As Canada Enters Cannabis 2.0: A New Chance for Brands to Stand Out
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When you go to the grocery store, do you pick your tomatoes based on the greenhouse they came from? Or do you just pick the ones that look the best and go about your day?
For cannabis consumers during the first year of legalization in Canada, choosing from a vast array of dried bud was not that different. The first wave of legal cannabis products included dried flower, pre-rolled joints and simple cannabis oils and capsules. Canadian licensed producers were hard-pressed to stand out in a crowd of products that all looked quite similar. It was exceptionally difficult to build brands based on product differentiation when everything, more or less, just looked green and leafy to the consumer.
Cannabis 2.0 has changed all of that. And for marketers, this change couldn’t come soon enough. With the introduction of extracts to the consumer market in early 2020, Cannabis 2.0 opened up the ability for licensed producers to do what food manufacturers have been doing for ages: create uniquely formulated products in order to differentiate themselves, despite using the same common ingredients as everybody else. Essentially, Cannabis 1.0 was akin to a world where you had 50 brands selling all-purpose flour; Cannabis 2.0 enables brands to finally bake bread, pastries, pies, cakes, bagels — you get the message. Instead of flour, salt, sugar and butter, the basic 2.0 ingredients are terpenes and cannabinoids, but the idea remains the same: This is our chance to make something unique and build strong brands with novel, differentiated products.
Capturing the consumer’s attention
While it’s not impossible to differentiate Cannabis 1.0 products, their similarities make it harder for producers to build brand loyalty and remain competitive outside of pricing. The average cannabis consumer may have some preference between indica or sativa, or they might even have particular strains they gravitate toward. However, it is highly unlikely that they’re looking for products from a specific producer.
This is part of the reason why dried flower and pre-roll prices have been on a steady decline in both Canada and the United States. When you can’t cultivate brand loyalty through differentiation, you are at the mercy of the market.
Cannabis 2.0 has offered a bit of an antidote for producers. By creating uniquely formulated products, they can, in turn, create unique brands built on a solid foundation of differentiation. This is what creates value. Consumers can easily identify a particular brand of edible, for example, and producers can ensure consistency in that edible, batch after batch. This establishes loyalty. Consumers know what to expect, and producers know how to deliver it consistently.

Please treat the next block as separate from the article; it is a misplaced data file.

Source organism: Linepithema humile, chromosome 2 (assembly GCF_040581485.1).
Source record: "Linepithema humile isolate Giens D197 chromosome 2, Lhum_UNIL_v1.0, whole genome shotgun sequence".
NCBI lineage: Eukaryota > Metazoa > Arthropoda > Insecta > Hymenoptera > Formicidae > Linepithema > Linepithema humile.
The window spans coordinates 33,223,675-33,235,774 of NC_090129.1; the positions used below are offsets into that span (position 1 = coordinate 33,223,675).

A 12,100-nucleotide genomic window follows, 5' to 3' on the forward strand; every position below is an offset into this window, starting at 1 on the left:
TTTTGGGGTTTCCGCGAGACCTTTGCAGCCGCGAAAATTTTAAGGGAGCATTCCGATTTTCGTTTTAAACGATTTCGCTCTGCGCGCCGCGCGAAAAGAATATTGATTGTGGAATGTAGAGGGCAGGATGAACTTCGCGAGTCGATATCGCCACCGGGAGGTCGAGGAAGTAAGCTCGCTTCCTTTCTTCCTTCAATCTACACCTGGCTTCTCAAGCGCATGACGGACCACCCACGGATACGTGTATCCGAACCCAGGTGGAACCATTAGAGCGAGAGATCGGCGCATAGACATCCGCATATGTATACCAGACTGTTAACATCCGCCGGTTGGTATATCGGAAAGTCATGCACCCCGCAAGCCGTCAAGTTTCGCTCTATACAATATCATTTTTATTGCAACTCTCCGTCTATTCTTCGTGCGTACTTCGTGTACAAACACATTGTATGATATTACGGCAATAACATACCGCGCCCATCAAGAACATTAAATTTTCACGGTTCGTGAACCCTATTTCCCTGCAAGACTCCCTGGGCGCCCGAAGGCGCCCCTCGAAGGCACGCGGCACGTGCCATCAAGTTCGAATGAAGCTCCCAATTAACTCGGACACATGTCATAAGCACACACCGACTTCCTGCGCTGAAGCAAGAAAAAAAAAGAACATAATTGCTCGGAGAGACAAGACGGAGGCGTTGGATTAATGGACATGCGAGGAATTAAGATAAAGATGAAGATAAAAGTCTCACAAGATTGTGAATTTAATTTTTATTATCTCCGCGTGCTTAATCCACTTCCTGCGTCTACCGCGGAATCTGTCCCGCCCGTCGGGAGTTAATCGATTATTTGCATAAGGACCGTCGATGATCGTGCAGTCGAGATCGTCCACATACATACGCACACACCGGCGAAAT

Part of that is the greater control afforded to extracts. It’s far easier for a producer to regulate the concentrations and ratios of various cannabinoids and terpenes in subsequent batches of extracts than it is to ensure consistency of agricultural cannabis. But it’s also the creativity afforded to extracts that allows producers to offer new and different experiences to consumers. People are willing to pay a premium for these nuanced, consistently delivered experiences. And that allows marketers to develop brands in a regulatory environment that hasn’t exactly been favorable to brand-building.
Dare to be different
If you’re making a product that looks, smells, tastes and otherwise behaves just like every other product on the shelves, it may be time to rethink your strategy. The biggest advantage of Cannabis 2.0 and the wide variety of extract products is the ability to make something that gives each brand a real chance to stand out.
So, how do you arrange your supply chain and corporate activities to create differentiated products? It goes without saying that every stage of the process must be thoughtful and measured. Begin by choosing a specific portion of the market, like high-end concentrates. A focused approach and goal of making quality concentrates dictates your process. For example, at Thrive, we created a purpose-built, outdoor cannabis farm to provide sun-grown cannabis with solid terpene profiles and high yields per plant. Maintaining the quality of that inventory post-harvest, whether through investments in refrigerated storage to house fresh-frozen plant matter or other means, is crucial in the process.
Extraction is another key element in differentiating a brand. In the concentrates sector, selecting an extraction process that is built to process huge amounts of biomass in service of isolating one or two cannabinoids is quite different than selecting an extraction process that allows the producer to capture all the various cannabinoids as well as retain native terpenes, allowing for the production of whole-plant extracts. The latter, which Thrive has invested in, creates an extract with a more robust aroma, flavor and effect and can help a concentrate stand out in the market. This is fostered by focusing on the extraction process and ensuring that it maps to your product goals.
It is critical to align all corporate activities around a single, laser-focused goal — making a differentiated product set. Your path will be unique, but the big picture will be very much the same. Find where you can stand out, figure out how you can get there, then align everything in your power to make it happen.